As the world continues to learn more about coronavirus and its spread, it's vital to stay up-to-date on the latest developments. However, it's also important to make sure that the information being distributed is from credible sources. To that end, Between The Lines has compiled, [...]
Who could imagine in 1865 that 144 years after John Wilks Booth murdered Abraham Lincoln in Ford Theater America’s first black president would be attending ceremonies in Lincoln’s honor?
The gala event on the 200th anniversary of Lincoln’s birth was celebrated with the theater’s reopening in 2009 after a $25 million, 18-month face lifting. President Barak Obama and first lady Michelle were joined by Hollywood stars, DC politicos and TV audiences nationwide.
President Obama called Ford Theater “hallowed space,” adding, “For despite all that divided us — North and South, black and white — Lincoln had an unyielding belief that we were, at heart, one nation, and one people.”
Many present in the audience surely recalled a more-recent presidential assassination: John Fitzgerald Kennedy, November 23, 1963.
(I was 27, working at Wayne State University. JFK — cultured, charismatic, young, witty, boyishly handsome, Camelot’s prince — was gone. It seemed horrifically beyond belief. For days, weeks, months, years, his assassination left us stunned, empty, infinitely sad. In 1965, I met Army staff sergeant Larry Stetson, who was to be my partner for eight years. He was in the Kennedy funeral honor guard at Arlington and a riflemen firing a farewell salute to the slain president. Larry spoke first hand to me of Jacqueline, John John, Caroline, brother Bobby, himself in line for assassination in 1968.)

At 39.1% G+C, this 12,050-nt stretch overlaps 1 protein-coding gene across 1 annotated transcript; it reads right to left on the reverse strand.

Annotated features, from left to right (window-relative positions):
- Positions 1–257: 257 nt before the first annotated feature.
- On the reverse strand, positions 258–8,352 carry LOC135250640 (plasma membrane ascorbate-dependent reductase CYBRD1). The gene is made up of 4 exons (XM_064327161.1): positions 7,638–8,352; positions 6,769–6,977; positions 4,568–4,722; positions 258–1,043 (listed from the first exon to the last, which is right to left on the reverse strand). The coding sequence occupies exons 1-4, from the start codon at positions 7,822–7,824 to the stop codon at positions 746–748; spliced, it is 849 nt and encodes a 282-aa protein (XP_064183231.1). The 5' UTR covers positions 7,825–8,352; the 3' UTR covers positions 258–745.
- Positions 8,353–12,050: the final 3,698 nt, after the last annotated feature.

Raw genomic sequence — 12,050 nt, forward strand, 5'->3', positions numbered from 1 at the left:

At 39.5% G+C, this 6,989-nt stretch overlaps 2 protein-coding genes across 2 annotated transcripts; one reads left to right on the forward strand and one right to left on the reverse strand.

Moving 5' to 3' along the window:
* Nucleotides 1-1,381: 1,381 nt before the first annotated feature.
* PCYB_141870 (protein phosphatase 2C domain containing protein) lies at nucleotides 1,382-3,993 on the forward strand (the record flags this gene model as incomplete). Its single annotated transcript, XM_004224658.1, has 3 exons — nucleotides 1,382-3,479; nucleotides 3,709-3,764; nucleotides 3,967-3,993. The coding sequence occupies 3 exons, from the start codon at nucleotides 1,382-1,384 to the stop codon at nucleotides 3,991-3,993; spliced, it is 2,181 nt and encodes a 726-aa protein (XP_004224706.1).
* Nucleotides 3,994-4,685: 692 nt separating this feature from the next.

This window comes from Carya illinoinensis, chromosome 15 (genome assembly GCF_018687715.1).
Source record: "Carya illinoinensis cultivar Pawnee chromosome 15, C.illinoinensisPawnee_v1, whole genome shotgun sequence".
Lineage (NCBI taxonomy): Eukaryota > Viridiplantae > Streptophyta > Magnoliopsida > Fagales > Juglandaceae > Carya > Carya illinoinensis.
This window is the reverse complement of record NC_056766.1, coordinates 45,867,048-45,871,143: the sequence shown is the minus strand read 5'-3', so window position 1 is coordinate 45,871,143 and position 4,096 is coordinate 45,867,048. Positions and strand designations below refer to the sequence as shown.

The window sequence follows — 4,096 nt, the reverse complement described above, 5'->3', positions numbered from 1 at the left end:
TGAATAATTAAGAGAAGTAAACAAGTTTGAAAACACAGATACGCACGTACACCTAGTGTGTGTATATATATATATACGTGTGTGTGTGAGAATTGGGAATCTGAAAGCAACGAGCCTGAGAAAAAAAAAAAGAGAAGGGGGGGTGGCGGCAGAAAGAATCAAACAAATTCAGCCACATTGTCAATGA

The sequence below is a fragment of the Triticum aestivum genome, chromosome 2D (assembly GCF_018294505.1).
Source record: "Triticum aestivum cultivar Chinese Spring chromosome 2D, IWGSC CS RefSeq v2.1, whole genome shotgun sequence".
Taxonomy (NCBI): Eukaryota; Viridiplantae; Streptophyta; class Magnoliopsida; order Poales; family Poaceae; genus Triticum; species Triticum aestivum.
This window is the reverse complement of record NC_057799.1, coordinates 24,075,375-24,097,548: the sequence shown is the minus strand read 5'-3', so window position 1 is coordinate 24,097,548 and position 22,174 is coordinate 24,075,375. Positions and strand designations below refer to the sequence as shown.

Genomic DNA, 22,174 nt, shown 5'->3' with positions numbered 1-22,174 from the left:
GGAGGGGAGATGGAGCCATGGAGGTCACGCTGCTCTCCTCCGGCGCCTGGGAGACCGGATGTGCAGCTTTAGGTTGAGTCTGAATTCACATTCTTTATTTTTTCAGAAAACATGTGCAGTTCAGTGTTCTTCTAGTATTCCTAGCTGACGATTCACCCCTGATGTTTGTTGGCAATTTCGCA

Few know that on the night Lincoln was shot and John Wilks Booth jumped from the balcony presidential box into history shouting, “Death to tyrants,” there was a gay witness sitting in the audience: Peter Doyle, longtime companion of poet Walt Whitman.
Whitman, 47, met Doyle when he was 21. The meeting took place in January 1865 on a horse-drawn trolley moving slowly down snowy Pennsylvania Avenue — Route #16.4 — between the Navy Yard and Georgetown. For Whitman, seeing handsome conductor Peter Doyle was electric.
Peter, born in Limerick, Ireland, emigrated to Virginia with his folks. During the Civil War he served in Richmond’s Fayette Artillery, bravely enduring several hard-fought campaigns. (Walt was attracted, so he confessed in “Leaves of Grass,” to “powerful uneducated persons.”)
Peter years later recalled their trolley encounter. “Walt was my only passenger. It was a lonely night, so I thought I would go and chat. Something in me made me do it; something in him drew me that way.
“Anyway, I went into the car. We were familiar at once. I put my hand on his knee. We understood. Walt did not get out at the end of the trip. In fact he went all the way back with me. From that time on we were the biggest sort of friends.”
The couple spent idle afternoons riding streetcars. Visited crowded city markets. Held hands during moonlight walks along the Potomac River. Walt recited Shakespeare sonnets. Peter matched him with teasing, blarney-tinted songs and limericks.
Of Lincoln’s murder Peter told Walt, “I heard the pistol shot. I had no idea what it was, what it meant . . . until Mrs. Lincoln leaned out of the box and shouted out desperately, O God! Our president is shot!”
Their male bonding lasted 30 years. Whitman died in 1892. Doyle, in 1907. What’s past, proved sadly prologue in 1963. Presidentially speaking.